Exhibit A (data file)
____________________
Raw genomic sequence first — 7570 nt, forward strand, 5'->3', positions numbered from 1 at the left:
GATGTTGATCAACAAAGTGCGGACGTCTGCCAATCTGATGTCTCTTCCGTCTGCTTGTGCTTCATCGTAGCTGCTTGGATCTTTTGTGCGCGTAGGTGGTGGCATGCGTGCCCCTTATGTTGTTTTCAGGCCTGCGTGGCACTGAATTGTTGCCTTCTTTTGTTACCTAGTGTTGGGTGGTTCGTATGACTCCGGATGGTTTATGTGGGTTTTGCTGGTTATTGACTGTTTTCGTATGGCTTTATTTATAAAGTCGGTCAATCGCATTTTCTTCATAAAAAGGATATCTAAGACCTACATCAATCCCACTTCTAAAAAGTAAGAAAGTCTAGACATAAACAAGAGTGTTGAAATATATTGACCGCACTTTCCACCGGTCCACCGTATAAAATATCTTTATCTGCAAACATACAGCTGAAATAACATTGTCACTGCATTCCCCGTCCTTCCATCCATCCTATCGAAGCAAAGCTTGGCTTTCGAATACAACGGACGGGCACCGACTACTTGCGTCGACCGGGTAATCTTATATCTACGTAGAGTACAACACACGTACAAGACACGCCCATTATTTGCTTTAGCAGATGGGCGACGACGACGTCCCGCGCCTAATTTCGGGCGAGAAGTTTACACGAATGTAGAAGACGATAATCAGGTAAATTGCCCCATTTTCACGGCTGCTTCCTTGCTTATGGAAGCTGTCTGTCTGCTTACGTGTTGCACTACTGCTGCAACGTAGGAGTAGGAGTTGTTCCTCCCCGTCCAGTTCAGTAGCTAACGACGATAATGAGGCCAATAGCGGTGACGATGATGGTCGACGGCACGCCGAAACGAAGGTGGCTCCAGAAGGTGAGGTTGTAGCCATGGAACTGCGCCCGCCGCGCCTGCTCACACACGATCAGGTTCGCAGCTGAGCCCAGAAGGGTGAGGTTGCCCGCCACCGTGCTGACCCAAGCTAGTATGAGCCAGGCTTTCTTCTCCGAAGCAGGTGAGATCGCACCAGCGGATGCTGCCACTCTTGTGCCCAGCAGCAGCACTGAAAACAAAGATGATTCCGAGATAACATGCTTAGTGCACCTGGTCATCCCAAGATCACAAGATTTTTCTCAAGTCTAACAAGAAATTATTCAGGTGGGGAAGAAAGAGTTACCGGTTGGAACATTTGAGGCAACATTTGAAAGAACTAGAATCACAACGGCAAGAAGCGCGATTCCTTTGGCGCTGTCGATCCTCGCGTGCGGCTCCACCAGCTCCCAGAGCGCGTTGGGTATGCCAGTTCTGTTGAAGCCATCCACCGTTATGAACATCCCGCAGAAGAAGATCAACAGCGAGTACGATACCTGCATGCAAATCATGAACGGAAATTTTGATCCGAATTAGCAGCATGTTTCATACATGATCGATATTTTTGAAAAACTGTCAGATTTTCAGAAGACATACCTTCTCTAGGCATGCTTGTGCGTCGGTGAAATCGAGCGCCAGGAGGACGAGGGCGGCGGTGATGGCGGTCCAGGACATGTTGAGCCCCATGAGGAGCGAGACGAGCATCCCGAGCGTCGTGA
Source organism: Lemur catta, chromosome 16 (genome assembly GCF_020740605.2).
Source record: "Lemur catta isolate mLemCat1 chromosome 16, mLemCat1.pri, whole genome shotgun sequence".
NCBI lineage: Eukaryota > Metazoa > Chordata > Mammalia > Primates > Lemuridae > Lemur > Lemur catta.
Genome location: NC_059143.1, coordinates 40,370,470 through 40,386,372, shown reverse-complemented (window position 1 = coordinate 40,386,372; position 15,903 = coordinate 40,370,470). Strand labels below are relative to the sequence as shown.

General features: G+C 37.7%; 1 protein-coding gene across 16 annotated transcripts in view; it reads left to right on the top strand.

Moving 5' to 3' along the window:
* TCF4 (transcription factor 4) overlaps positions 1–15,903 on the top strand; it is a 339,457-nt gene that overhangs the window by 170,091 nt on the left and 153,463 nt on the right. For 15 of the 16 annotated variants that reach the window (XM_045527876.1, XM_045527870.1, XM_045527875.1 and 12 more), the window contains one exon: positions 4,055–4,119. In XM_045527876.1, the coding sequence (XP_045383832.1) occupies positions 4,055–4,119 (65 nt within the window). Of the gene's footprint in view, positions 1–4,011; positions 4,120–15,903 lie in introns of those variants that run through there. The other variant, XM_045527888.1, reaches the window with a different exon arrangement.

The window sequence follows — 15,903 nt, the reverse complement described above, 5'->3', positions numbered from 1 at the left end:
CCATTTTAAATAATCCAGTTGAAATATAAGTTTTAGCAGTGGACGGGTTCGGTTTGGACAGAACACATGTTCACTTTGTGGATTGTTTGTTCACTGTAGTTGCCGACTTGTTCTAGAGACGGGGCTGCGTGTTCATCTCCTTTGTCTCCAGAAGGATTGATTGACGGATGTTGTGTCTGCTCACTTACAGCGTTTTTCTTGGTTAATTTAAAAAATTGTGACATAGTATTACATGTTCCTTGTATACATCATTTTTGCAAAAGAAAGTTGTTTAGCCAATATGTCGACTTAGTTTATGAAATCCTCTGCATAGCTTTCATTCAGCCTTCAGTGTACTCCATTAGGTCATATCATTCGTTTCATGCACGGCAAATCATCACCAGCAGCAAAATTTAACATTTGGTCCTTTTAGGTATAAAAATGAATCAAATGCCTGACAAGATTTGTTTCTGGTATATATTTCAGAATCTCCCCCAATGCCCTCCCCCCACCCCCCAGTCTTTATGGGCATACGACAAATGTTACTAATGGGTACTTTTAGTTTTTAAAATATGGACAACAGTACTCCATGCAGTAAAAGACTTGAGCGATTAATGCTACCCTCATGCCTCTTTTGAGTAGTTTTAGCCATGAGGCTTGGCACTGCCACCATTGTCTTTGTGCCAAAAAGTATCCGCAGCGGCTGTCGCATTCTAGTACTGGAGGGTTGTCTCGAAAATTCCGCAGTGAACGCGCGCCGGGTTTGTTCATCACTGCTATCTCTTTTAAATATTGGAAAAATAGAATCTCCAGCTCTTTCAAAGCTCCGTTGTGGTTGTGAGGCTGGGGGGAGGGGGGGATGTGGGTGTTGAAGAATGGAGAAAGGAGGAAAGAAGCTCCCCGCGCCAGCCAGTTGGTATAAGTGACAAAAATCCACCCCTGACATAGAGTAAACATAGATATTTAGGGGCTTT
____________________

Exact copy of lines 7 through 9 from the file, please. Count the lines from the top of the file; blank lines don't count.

General features: G+C 37.7%; 1 protein-coding gene across 16 annotated transcripts in view; it reads left to right on the top strand.

Moving 5' to 3' along the window:
* TCF4 (transcription factor 4) overlaps positions 1–15,903 on the top strand; it is a 339,457-nt gene that overhangs the window by 170,091 nt on the left and 153,463 nt on the right. For 15 of the 16 annotated variants that reach the window (XM_045527876.1, XM_045527870.1, XM_045527875.1 and 12 more), the window contains one exon: positions 4,055–4,119. In XM_045527876.1, the coding sequence (XP_045383832.1) occupies positions 4,055–4,119 (65 nt within the window). Of the gene's footprint in view, positions 1–4,011; positions 4,120–15,903 lie in introns of those variants that run through there. The other variant, XM_045527888.1, reaches the window with a different exon arrangement.